The Online Platform that Can Revolutionize the Student Economy
Among all of the social challenges facing the U.S. millennial, student debt and career development is by far one of the greatest obstacles for this generation. When I was making decisions regarding where I was going to attend university, I trusted that the economy was going to be there for me to gain a respectable income. Graduation day 2009 presented a completely different reality, one that I know many U.S. millennials are currently living. This crisis has been likened to the housing bubble, and many experts fear that it could have serious impacts on the U.S. economy as millennials are rising to prominence in this economy.
Although the outlook is quite bleak on this issue, I had the opportunity to interview a 24 year old Pittsburgher who is challenging the nature of work for current university students – Mark Heckmann of Student InTuition. His startup provides a revolutionary approach to start chipping away at the student debt crisis.
How It Works
Student InTuition is an online platform that matches students with businesses that have short term projects that current university students can do – and pays them for it. Such a model allows current students to gain real work experience and businesses to hire students without the burden of searching for good talent. Current students simply log-on, create a profile, and Student InTuition does the rest.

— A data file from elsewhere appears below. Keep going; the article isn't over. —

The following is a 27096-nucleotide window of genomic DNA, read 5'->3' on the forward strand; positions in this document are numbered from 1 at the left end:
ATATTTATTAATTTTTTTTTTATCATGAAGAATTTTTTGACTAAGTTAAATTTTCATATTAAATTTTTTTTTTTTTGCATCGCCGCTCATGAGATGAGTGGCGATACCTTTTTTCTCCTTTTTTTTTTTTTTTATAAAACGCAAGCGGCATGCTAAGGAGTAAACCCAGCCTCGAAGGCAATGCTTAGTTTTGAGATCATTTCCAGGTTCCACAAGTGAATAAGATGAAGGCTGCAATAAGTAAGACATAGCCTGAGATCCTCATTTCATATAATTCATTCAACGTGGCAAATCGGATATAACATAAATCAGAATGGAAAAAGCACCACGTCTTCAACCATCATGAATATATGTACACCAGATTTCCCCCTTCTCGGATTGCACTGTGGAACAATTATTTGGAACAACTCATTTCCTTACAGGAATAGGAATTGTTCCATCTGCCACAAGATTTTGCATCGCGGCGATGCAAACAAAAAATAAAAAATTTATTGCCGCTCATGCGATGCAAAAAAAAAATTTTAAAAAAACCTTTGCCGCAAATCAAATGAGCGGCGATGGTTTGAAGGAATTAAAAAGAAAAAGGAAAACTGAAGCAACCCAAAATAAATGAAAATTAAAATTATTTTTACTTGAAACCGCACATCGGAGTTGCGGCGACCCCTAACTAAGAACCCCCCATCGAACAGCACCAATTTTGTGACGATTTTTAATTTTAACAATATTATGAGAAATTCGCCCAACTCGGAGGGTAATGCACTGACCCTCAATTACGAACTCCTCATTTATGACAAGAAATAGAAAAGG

How It Started
As Mark tells it, about a year ago he was sitting at a board meeting for his alma mater, Denison University, where the Board of Trustees was exploring the increasingly concerning situation facing university students: increased student debt and lack of actual work experience.
At the time Mark was studying at Carnegie Mellon’s Heinz College obtaining a Master in Public Policy and Management and found himself trying to find a solution to this very serious problem. He then joined a student-run incubator at Carnegie Mellon, IdeaLab, where Mark was able to have access to a solid feedback community comprised of other start-up leaders. Then, he took a Social Innovation course where he was able to develop the framework for the company and apply for a spot at Pittsburgh’s newly established Thrill Mill’s Hustle Den. While at the Hustle Den, Mark was able to get more professional, legal, programming, and office space support that helped create the legitimate social enterprise: Student InTuition.
Having a million dollar idea is one thing, but getting the timing just right can make all the difference. As Mark said:
A big part of launching a company is timing – are the market conditions right for such a thing to exist? Oftentimes you can have a great business concept, but the timing is incorrect, so you wait for the conditions to become favorable. In our case, investment in Ed Tech companies has been very strong, and the debt issue has been a prominent part of public discourse.